After spending those cold winter months sitting at home with loved ones, maybe you noticed it’s time for a different stain on your wood floors. We have you covered. We spoke to some of 417-land’s top companies about the best way to stain your own floors.
Where do you start?
Davin Lawson, owner of Signature Wood Floors, suggests making sure you have the necessary machinery capable of clearing the floor. “That means sanding and getting all the finish off and getting down to raw wood,” Lawson says. He suggests four different pieces of equipment: an edger, a belt sander, a buffer and an orbital sander. Once the sanding is completed, Lawson recommends staying out of the area. “Once you get [the floor] ready for accepting stain, it’s important to keep as much traffic off the floor [as you can],” Lawson says. “Don’t drag your feet across it, otherwise you’ll close the grain down.”
What color stain looks best in your home?
Steve Smith, owner of Classic Wood Floors, recommends using the same brand of stain and finish to ensure compatibility. You should also know what species of wood floor you have, whether it’s red oak, white oak, hickory or another variety. “[You] probably want to make or request a sample of the stain color on that particular wood, because the same stain will look different on different woods,” Smith says. Lawson suggests putting stain samples on different parts of the floor, especially in areas with more traffic or different lighting. Choose a stain color that coordinates with existing cabinets and trim in the home.
“It depends on the style of the home,” Lawson says. “A ranch-style home would complement browns and natural colors. A modern style home leans more toward black and gray stains. Mainly it’s up to people’s preference. We always try to give a recommendation based on the style of the home, what types of furniture they have, what kind of light do they have and if they have children or pets.”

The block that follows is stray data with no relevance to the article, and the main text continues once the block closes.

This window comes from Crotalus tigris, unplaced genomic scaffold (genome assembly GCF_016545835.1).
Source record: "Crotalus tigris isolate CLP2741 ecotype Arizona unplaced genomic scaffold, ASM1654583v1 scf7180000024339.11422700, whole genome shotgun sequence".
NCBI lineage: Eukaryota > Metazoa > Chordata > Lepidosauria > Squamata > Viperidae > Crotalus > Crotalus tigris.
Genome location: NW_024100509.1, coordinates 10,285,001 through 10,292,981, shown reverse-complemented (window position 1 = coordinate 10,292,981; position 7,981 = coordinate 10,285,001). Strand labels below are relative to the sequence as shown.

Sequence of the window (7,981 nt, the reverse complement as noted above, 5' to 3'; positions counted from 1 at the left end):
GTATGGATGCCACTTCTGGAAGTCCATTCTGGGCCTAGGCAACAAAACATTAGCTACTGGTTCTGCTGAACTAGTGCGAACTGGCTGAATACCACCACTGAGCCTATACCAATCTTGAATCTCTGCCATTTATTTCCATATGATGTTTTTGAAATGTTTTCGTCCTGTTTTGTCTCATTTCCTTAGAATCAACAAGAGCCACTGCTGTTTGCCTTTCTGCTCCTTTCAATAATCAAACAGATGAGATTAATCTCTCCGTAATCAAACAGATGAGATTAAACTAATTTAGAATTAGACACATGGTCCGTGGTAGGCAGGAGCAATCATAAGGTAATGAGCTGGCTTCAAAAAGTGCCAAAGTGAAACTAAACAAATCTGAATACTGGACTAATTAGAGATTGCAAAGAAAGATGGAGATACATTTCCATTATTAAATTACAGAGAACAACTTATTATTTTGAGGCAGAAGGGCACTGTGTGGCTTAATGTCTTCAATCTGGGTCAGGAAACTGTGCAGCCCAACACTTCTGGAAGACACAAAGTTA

“Make or request a sample of the stain color on that particular wood, because the same stain will look different on different woods”—Steve Smith, owner of Classic Wood Floor
What’s trending in hardwood floors?
“There has been a recent trend to darker-toned stains in the last few years, and most recently there’s been trends toward gray tones,” Smith says. Lawson agrees: “Right now we’re seeing a lot of rustic material and gray and black material. There’s not much in between. It’s either rustic or modern.” Older, more contemporary homes lean more toward natural colors, but more modern homes seem to trend more toward gray and black tones.
Okay, so you’ve got the equipment and the color. Now what?
After sanding to the raw wood, it’s time to apply the stain. Lawson’s company stains floors by hand with one person putting the stain on with a rag and another following behind drying it off—a process called back-wiping. Allow the stain to dry for 24 hours, and then Lawson recommends applying at least three coats of polyurethane, sanding between coats using an orbital sander.
Smith applies a similar process and recommends that DIYers visit the National Wood Flooring Association’s website (nwfa.org) for guidelines on installation and finishing of hardwood flooring. Be sure to keep everything clean during this process, because anything that happens to the wood will show up in the final product. After you’ve finished this part, it is important to maintain the floor correctly. Lawson says to clean the floor with hardwood floor cleaner or a 3-to-1 mixture of water and vinegar. Be sure to avoid Swiffer, Pledge or Orange Glo floor cleaners, and never steam mop hardwood floors.